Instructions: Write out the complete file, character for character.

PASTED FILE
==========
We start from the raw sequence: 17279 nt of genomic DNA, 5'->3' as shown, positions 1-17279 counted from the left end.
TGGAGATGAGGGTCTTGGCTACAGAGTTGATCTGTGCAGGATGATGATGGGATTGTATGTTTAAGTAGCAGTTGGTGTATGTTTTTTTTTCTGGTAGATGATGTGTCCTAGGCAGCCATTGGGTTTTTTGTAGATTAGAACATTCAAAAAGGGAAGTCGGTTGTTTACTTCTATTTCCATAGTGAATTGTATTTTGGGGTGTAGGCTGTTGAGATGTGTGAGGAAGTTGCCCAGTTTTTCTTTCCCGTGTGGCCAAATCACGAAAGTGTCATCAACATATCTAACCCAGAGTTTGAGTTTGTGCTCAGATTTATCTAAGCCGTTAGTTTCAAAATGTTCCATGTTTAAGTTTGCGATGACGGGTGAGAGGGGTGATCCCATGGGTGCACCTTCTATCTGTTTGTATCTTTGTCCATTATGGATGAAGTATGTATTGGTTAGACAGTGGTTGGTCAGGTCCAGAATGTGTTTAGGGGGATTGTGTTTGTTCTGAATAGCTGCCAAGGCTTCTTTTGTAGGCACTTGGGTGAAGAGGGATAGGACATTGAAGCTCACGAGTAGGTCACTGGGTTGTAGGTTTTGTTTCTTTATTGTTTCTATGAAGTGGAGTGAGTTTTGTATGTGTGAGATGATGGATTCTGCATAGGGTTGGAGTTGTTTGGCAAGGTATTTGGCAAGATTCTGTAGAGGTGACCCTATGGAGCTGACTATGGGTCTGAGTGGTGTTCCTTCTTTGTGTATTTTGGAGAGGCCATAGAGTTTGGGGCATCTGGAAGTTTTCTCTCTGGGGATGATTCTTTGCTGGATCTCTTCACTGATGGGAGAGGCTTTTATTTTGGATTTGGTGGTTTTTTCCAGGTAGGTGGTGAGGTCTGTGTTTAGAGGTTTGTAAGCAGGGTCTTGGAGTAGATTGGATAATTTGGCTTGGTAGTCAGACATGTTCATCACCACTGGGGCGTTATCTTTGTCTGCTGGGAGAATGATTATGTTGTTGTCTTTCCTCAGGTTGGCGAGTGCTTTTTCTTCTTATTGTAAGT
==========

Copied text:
We start from the raw sequence: 17279 nt of genomic DNA, 5'->3' as shown, positions 1-17279 counted from the left end.
TGGAGATGAGGGTCTTGGCTACAGAGTTGATCTGTGCAGGATGATGATGGGATTGTATGTTTAAGTAGCAGTTGGTGTATGTTTTTTTTTCTGGTAGATGATGTGTCCTAGGCAGCCATTGGGTTTTTTGTAGATTAGAACATTCAAAAAGGGAAGTCGGTTGTTTACTTCTATTTCCATAGTGAATTGTATTTTGGGGTGTAGGCTGTTGAGATGTGTGAGGAAGTTGCCCAGTTTTTCTTTCCCGTGTGGCCAAATCACGAAAGTGTCATCAACATATCTAACCCAGAGTTTGAGTTTGTGCTCAGATTTATCTAAGCCGTTAGTTTCAAAATGTTCCATGTTTAAGTTTGCGATGACGGGTGAGAGGGGTGATCCCATGGGTGCACCTTCTATCTGTTTGTATCTTTGTCCATTATGGATGAAGTATGTATTGGTTAGACAGTGGTTGGTCAGGTCCAGAATGTGTTTAGGGGGATTGTGTTTGTTCTGAATAGCTGCCAAGGCTTCTTTTGTAGGCACTTGGGTGAAGAGGGATAGGACATTGAAGCTCACGAGTAGGTCACTGGGTTGTAGGTTTTGTTTCTTTATTGTTTCTATGAAGTGGAGTGAGTTTTGTATGTGTGAGATGATGGATTCTGCATAGGGTTGGAGTTGTTTGGCAAGGTATTTGGCAAGATTCTGTAGAGGTGACCCTATGGAGCTGACTATGGGTCTGAGTGGTGTTCCTTCTTTGTGTATTTTGGAGAGGCCATAGAGTTTGGGGCATCTGGAAGTTTTCTCTCTGGGGATGATTCTTTGCTGGATCTCTTCACTGATGGGAGAGGCTTTTATTTTGGATTTGGTGGTTTTTTCCAGGTAGGTGGTGAGGTCTGTGTTTAGAGGTTTGTAAGCAGGGTCTTGGAGTAGATTGGATAATTTGGCTTGGTAGTCAGACATGTTCATCACCACTGGGGCGTTATCTTTGTCTGCTGGGAGAATGATTATGTTGTTGTCTTTCCTCAGGTTGGCGAGTGCTTTTTCTTCTTATTGTAAGT